Letters: Make a difference for Parkites in need
A chance to make a difference
Many of you may have heard about The Most Vulnerable Fund (TMVF). This fund was started by Park Meadows residents with the primary goal to help hotel, restaurant and other critical service providers in Summit and Wasatch counties who have lost their jobs and needed help paying their rent and utilities, among other bills. I have been so inspired by this group. The generosity of these donors has made a huge impact on service workers whose lives have been severely disrupted by the COVID-19 crisis. To date, The Most Vulnerable Fund has raised $206,250. Those funds have been administered and distributed by us at the Christian Center to help over 443 families help pay rent and utilities, as part of our overall Basic Needs Assistance Fund.
The founders of The Most Vulnerable Fund would like to expand what was primarily a Park Meadows neighborhood-driven fund and invite other areas that are interested in replicating the process. Perhaps you are part of a neighborhood group in Old Town, Glenwild, Jeremy Ranch, Promontory, Red Ledges or another neighborhood, and you would love to give other caring people the opportunity to make a difference.
We would welcome anyone interested in serving as a catalyst to generate more support for this critical outreach.
The good news is, that TMVF and CCPC have assembled all the infrastructure (e.g., website, correspondence, social media, etc.) to reach much further than the initial group of supporters. You can check out their website here: tmvf.info or our website at ccofpc.org.
If you are interested in learning how you could “captain” an effort to extend the reach of The Most Vulnerable Fund please contact me. The Most Vulnerable Fund Team and I will do whatever it takes to support your efforts and make further outreach as simple as possible.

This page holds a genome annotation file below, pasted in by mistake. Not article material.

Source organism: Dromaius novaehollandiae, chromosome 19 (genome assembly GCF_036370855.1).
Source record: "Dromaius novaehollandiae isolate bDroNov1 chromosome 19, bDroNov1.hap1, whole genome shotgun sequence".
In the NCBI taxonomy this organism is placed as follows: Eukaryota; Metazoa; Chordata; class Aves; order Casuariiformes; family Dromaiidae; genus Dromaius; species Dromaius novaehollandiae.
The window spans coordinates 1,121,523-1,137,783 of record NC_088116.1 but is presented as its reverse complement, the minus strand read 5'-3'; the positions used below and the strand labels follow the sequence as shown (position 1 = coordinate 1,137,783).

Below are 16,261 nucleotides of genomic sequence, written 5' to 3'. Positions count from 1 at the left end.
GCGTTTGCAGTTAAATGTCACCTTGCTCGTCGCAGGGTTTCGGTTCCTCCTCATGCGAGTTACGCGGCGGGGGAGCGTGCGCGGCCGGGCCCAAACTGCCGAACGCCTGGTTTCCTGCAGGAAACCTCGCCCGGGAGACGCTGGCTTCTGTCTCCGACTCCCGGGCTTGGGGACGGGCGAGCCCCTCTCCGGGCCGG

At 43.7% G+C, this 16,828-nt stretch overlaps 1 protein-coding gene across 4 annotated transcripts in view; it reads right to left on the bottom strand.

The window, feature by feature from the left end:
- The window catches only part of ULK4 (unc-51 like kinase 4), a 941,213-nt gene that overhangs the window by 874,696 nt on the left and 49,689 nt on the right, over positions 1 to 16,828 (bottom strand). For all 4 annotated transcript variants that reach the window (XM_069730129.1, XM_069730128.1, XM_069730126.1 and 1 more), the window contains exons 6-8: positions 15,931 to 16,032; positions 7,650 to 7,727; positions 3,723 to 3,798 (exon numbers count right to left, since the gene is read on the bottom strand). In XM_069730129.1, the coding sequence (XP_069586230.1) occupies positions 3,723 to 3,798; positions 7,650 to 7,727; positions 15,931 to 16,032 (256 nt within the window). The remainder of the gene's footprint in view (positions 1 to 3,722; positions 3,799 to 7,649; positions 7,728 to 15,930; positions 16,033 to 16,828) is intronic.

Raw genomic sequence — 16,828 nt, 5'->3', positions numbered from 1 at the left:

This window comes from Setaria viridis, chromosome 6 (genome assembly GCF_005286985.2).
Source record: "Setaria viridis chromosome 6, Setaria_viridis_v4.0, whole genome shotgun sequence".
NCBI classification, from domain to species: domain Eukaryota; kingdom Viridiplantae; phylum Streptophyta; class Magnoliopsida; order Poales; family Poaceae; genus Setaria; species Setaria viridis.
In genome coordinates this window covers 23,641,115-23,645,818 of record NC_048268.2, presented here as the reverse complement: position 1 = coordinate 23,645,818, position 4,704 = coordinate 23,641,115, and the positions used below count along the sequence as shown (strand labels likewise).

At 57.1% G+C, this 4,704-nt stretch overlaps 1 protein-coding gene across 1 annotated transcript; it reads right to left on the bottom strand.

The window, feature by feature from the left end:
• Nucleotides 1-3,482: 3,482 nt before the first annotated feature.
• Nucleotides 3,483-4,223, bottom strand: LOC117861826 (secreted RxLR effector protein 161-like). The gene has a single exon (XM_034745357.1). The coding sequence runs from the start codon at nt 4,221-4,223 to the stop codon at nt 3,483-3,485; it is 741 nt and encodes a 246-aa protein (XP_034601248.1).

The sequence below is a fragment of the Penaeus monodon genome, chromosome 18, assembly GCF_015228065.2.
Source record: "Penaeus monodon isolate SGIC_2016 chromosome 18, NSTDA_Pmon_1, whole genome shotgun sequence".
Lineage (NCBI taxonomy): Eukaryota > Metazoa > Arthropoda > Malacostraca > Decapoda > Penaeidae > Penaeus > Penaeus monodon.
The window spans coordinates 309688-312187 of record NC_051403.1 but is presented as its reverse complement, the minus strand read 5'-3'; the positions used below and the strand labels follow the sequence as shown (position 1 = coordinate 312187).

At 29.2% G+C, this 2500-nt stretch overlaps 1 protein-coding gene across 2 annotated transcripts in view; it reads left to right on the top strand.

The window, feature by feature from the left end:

If you have an interest to learn more feel free to email me at: email@example.com.
Thanks in advance for your consideration!
And thank you once again to the whole community! You have rallied around this need over the last four months. We have been blown away by your generosity!
Christian Center of Park City executive director
Support our seniors
The Park City Senior Center leaders and Park City government leaders have been in discussions for quite some time now about the future of the Senior Center.
The city would like to build a new Senior Center on Park Avenue, across from the library and just west of the skateboard park and north of the parking lot. It appears that the city is being incredibly generous in building a new senior center. The reason they are making this offer is that they would like to clear the land where the existing center sits in order to construct a large affordable housing project.
Here are the facts. The Senior Center building is owned by Park City Senior Citizens Inc. and was a gift from Union Pacific Railroad. It sits on city land leased to seniors for another 54 years.
While many government entities own and operate senior centers, the Park City center was founded through the efforts of a group of concerned citizens. They didn’t rely entirely on governmental action, but took the initiative to acquire the building and negotiated with the city to provide the land where the center is now located.